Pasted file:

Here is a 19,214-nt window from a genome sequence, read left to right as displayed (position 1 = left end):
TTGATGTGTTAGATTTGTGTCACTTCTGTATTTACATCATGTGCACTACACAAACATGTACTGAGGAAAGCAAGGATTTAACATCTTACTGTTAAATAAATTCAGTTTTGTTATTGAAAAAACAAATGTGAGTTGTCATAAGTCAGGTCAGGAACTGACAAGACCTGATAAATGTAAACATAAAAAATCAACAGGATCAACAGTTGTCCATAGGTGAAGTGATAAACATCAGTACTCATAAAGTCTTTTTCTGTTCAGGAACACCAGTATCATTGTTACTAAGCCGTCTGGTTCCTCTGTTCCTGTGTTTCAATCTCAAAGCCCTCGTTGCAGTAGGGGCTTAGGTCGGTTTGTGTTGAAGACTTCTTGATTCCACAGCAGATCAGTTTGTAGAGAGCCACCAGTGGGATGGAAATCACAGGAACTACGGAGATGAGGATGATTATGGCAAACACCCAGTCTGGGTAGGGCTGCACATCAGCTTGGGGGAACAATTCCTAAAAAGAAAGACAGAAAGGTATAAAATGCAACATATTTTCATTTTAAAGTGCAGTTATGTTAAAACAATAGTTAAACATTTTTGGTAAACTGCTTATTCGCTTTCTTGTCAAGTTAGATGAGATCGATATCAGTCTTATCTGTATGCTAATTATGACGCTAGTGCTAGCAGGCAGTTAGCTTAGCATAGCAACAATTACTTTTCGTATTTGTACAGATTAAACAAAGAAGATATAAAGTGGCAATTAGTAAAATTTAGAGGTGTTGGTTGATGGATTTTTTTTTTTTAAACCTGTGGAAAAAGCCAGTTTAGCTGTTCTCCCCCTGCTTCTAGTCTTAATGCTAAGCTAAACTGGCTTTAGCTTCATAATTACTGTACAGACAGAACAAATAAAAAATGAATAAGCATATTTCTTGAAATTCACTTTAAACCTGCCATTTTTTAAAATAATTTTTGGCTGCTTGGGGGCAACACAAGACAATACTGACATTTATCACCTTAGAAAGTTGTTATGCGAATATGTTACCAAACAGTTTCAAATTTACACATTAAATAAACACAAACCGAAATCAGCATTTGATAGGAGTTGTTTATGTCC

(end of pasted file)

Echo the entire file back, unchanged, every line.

Here is a 19,214-nt window from a genome sequence, read left to right as displayed (position 1 = left end):
TTGATGTGTTAGATTTGTGTCACTTCTGTATTTACATCATGTGCACTACACAAACATGTACTGAGGAAAGCAAGGATTTAACATCTTACTGTTAAATAAATTCAGTTTTGTTATTGAAAAAACAAATGTGAGTTGTCATAAGTCAGGTCAGGAACTGACAAGACCTGATAAATGTAAACATAAAAAATCAACAGGATCAACAGTTGTCCATAGGTGAAGTGATAAACATCAGTACTCATAAAGTCTTTTTCTGTTCAGGAACACCAGTATCATTGTTACTAAGCCGTCTGGTTCCTCTGTTCCTGTGTTTCAATCTCAAAGCCCTCGTTGCAGTAGGGGCTTAGGTCGGTTTGTGTTGAAGACTTCTTGATTCCACAGCAGATCAGTTTGTAGAGAGCCACCAGTGGGATGGAAATCACAGGAACTACGGAGATGAGGATGATTATGGCAAACACCCAGTCTGGGTAGGGCTGCACATCAGCTTGGGGGAACAATTCCTAAAAAGAAAGACAGAAAGGTATAAAATGCAACATATTTTCATTTTAAAGTGCAGTTATGTTAAAACAATAGTTAAACATTTTTGGTAAACTGCTTATTCGCTTTCTTGTCAAGTTAGATGAGATCGATATCAGTCTTATCTGTATGCTAATTATGACGCTAGTGCTAGCAGGCAGTTAGCTTAGCATAGCAACAATTACTTTTCGTATTTGTACAGATTAAACAAAGAAGATATAAAGTGGCAATTAGTAAAATTTAGAGGTGTTGGTTGATGGATTTTTTTTTTTTAAACCTGTGGAAAAAGCCAGTTTAGCTGTTCTCCCCCTGCTTCTAGTCTTAATGCTAAGCTAAACTGGCTTTAGCTTCATAATTACTGTACAGACAGAACAAATAAAAAATGAATAAGCATATTTCTTGAAATTCACTTTAAACCTGCCATTTTTTAAAATAATTTTTGGCTGCTTGGGGGCAACACAAGACAATACTGACATTTATCACCTTAGAAAGTTGTTATGCGAATATGTTACCAAACAGTTTCAAATTTACACATTAAATAAACACAAACCGAAATCAGCATTTGATAGGAGTTGTTTATGTCC